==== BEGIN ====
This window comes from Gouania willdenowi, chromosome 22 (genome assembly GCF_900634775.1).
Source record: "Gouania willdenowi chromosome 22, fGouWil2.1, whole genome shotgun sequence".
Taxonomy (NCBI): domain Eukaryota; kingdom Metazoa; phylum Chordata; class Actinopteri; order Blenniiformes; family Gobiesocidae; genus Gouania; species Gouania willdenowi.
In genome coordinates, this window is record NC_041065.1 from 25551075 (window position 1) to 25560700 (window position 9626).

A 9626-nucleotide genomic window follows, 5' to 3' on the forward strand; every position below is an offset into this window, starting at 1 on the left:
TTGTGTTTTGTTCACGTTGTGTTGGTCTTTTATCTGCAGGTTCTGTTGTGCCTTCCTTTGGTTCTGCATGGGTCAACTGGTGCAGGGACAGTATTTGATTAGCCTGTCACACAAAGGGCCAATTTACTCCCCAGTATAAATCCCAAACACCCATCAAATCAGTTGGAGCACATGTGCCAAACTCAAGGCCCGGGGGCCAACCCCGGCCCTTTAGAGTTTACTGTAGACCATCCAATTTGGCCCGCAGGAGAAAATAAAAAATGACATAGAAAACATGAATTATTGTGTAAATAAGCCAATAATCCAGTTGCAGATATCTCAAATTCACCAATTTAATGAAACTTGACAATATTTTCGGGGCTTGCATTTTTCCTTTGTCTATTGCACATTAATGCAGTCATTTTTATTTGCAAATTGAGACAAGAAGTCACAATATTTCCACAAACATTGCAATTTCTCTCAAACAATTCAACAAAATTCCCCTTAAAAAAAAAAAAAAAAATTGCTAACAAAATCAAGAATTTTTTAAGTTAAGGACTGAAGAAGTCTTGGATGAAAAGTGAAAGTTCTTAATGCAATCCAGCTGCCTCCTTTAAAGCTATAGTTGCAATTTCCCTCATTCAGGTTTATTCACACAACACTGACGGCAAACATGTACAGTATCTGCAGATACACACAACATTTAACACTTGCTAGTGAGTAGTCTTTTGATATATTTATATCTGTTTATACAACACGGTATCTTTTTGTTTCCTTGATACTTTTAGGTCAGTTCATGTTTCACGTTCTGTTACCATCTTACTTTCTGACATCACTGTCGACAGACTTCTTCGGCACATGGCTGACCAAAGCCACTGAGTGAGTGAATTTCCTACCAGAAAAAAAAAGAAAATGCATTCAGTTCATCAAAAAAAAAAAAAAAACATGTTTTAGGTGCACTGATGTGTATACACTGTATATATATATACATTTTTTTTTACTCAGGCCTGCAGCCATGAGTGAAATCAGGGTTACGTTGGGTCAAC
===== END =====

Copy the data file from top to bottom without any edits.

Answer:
This window comes from Gouania willdenowi, chromosome 22 (genome assembly GCF_900634775.1).
Source record: "Gouania willdenowi chromosome 22, fGouWil2.1, whole genome shotgun sequence".
Taxonomy (NCBI): domain Eukaryota; kingdom Metazoa; phylum Chordata; class Actinopteri; order Blenniiformes; family Gobiesocidae; genus Gouania; species Gouania willdenowi.
In genome coordinates, this window is record NC_041065.1 from 25551075 (window position 1) to 25560700 (window position 9626).

A 9626-nucleotide genomic window follows, 5' to 3' on the forward strand; every position below is an offset into this window, starting at 1 on the left:
TTGTGTTTTGTTCACGTTGTGTTGGTCTTTTATCTGCAGGTTCTGTTGTGCCTTCCTTTGGTTCTGCATGGGTCAACTGGTGCAGGGACAGTATTTGATTAGCCTGTCACACAAAGGGCCAATTTACTCCCCAGTATAAATCCCAAACACCCATCAAATCAGTTGGAGCACATGTGCCAAACTCAAGGCCCGGGGGCCAACCCCGGCCCTTTAGAGTTTACTGTAGACCATCCAATTTGGCCCGCAGGAGAAAATAAAAAATGACATAGAAAACATGAATTATTGTGTAAATAAGCCAATAATCCAGTTGCAGATATCTCAAATTCACCAATTTAATGAAACTTGACAATATTTTCGGGGCTTGCATTTTTCCTTTGTCTATTGCACATTAATGCAGTCATTTTTATTTGCAAATTGAGACAAGAAGTCACAATATTTCCACAAACATTGCAATTTCTCTCAAACAATTCAACAAAATTCCCCTTAAAAAAAAAAAAAAAAATTGCTAACAAAATCAAGAATTTTTTAAGTTAAGGACTGAAGAAGTCTTGGATGAAAAGTGAAAGTTCTTAATGCAATCCAGCTGCCTCCTTTAAAGCTATAGTTGCAATTTCCCTCATTCAGGTTTATTCACACAACACTGACGGCAAACATGTACAGTATCTGCAGATACACACAACATTTAACACTTGCTAGTGAGTAGTCTTTTGATATATTTATATCTGTTTATACAACACGGTATCTTTTTGTTTCCTTGATACTTTTAGGTCAGTTCATGTTTCACGTTCTGTTACCATCTTACTTTCTGACATCACTGTCGACAGACTTCTTCGGCACATGGCTGACCAAAGCCACTGAGTGAGTGAATTTCCTACCAGAAAAAAAAAGAAAATGCATTCAGTTCATCAAAAAAAAAAAAAAAACATGTTTTAGGTGCACTGATGTGTATACACTGTATATATATATACATTTTTTTTTACTCAGGCCTGCAGCCATGAGTGAAATCAGGGTTACGTTGGGTCAAC